Moncton’s Ali Ettarnichi, founder of the new regional newspaper Arabic Atlantic, says the venture is so much more than just ink on newsprint.
What makes this publication unique is that it’s not written in English or French. It’s in Arabic.
Ettarnichi said it will fill a gap for the growing Arab community in Atlantic Canada.
“People would love to see their own language and to speak in their own language and to hold the newspaper in [their] hand and actually read it in Arabic,” he told Information Morning Moncton.
“We want to add that magic piece from Arabic culture, to paint this beautiful canvas of diversity.”
Online and hardcopy
The monthly paper includes local and regional news, immigrant success stories and cultural pieces, Ettarnichi said.
The publication’s stories can be found online, but also in hardcopy.
Ettarnichi said he’s “old-school” and likes to hold a physical paper when getting his news. And even though people questioned why he would enter into print when other publications have struggled to get out of it, he said he wanted to provide an option for everyone.
There’s also something nostalgic about it, he said.
Ettarnichi is also the founder of Atlantic Arabic TV online. It started as a platform to cover Muslim celebrations such as Eid and Ramadan on YouTube. But this week, he said, it will expand to feature anything to do with Arab culture and will be broadcast in Arabic, but with English translation. There will also be a show called Good Morning Atlantic, he said.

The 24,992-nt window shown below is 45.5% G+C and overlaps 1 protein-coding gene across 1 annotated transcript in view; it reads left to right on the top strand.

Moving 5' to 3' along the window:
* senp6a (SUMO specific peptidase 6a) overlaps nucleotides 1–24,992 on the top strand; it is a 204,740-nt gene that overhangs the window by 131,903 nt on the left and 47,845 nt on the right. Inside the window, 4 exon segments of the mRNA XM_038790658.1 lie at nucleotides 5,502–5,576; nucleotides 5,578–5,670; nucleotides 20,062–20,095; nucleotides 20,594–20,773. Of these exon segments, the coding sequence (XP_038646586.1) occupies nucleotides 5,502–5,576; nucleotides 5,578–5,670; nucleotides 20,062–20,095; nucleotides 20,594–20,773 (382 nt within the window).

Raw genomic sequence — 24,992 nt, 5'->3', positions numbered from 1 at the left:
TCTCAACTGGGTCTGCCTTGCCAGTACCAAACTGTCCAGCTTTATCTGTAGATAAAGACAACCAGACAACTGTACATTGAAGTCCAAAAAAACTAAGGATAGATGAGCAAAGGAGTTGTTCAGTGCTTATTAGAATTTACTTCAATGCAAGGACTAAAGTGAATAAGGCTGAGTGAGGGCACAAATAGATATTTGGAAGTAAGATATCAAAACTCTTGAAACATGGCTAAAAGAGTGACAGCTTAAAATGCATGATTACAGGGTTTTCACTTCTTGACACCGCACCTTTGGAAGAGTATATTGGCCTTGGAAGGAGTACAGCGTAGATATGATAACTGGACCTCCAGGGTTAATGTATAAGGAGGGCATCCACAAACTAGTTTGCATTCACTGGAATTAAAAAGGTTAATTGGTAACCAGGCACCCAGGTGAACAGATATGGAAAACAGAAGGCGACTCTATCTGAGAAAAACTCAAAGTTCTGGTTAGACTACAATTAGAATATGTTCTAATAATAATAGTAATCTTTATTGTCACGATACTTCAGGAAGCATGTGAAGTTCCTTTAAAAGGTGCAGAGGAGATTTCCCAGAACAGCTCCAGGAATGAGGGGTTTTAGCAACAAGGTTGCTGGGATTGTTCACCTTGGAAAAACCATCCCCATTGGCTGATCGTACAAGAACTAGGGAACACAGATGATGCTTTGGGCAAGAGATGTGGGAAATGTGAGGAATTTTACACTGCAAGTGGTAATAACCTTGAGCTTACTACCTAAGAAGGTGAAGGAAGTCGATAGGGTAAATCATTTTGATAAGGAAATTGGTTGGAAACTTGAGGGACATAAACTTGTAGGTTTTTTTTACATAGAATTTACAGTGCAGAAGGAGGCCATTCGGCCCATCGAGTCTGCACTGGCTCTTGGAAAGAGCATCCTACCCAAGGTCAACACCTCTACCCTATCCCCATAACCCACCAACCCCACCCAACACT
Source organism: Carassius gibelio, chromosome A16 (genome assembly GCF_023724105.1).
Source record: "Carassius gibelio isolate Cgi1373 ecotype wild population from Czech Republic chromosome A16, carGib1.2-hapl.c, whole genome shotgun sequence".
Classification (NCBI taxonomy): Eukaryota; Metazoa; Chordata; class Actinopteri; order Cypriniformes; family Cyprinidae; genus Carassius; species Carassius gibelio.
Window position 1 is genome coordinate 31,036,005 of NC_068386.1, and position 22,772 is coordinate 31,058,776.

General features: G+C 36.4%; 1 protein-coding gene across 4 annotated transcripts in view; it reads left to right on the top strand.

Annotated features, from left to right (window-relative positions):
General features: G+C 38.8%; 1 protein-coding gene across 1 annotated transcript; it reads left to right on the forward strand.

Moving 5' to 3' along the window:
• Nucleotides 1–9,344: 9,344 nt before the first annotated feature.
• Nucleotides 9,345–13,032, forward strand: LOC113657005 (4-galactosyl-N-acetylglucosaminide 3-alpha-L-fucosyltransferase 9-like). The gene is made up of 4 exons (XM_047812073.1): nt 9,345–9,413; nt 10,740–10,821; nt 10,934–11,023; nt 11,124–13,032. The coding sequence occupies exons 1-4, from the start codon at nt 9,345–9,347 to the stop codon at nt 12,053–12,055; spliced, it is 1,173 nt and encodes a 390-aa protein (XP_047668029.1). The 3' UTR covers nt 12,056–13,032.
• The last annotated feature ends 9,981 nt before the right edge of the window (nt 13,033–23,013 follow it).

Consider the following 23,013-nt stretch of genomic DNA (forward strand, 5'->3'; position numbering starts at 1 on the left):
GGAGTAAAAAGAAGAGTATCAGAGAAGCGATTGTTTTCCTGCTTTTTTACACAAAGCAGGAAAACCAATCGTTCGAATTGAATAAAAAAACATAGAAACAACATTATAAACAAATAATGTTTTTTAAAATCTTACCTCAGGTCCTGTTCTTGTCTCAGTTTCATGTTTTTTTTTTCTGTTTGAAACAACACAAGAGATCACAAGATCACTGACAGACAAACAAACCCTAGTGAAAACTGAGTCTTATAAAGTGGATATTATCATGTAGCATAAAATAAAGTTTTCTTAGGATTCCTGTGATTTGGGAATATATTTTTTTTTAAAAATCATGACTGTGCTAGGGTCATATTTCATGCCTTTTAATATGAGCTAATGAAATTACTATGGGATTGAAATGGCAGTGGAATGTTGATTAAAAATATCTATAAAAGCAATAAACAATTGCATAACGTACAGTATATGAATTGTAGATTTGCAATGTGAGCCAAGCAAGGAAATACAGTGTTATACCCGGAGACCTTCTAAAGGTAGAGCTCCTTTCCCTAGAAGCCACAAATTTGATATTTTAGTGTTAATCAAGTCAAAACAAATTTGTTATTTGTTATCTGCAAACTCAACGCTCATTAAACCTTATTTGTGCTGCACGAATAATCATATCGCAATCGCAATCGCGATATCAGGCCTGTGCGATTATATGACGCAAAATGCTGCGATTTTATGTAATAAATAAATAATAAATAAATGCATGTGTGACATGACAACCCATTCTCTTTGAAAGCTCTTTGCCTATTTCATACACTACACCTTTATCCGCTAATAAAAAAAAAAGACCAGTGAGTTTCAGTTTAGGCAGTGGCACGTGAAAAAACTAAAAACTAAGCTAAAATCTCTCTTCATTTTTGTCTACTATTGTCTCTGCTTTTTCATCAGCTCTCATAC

Ettarnichi has been distributing the newspapers, which he said can be found in Arabic stores, at the Dieppe, Moncton and Riverview public libraries, at the Multicultural Agency of the Greater Moncton Area and in some cafés.
He also plans to put some at the airport for immigrants coming to Canada for the first time.
Sometimes, Ettarnichi said, when people leave everything to start a new adventure in a new country, they question whether they made the right choice. But he said if they see their language represented during their first encounter with the new place, it will act as a link to home.
Ettarnichi said he would often hear from Arabic speakers in Atlantic Canada who wanted an alternative news outlet where their culture and identity would be represented.
That’s when the wheels started turning.
“[I] said they are right, they have the right to have something in their own language. That’s where the idea started. And here we are holding a newspaper in our hand and celebrating this big day.”
Source : CBC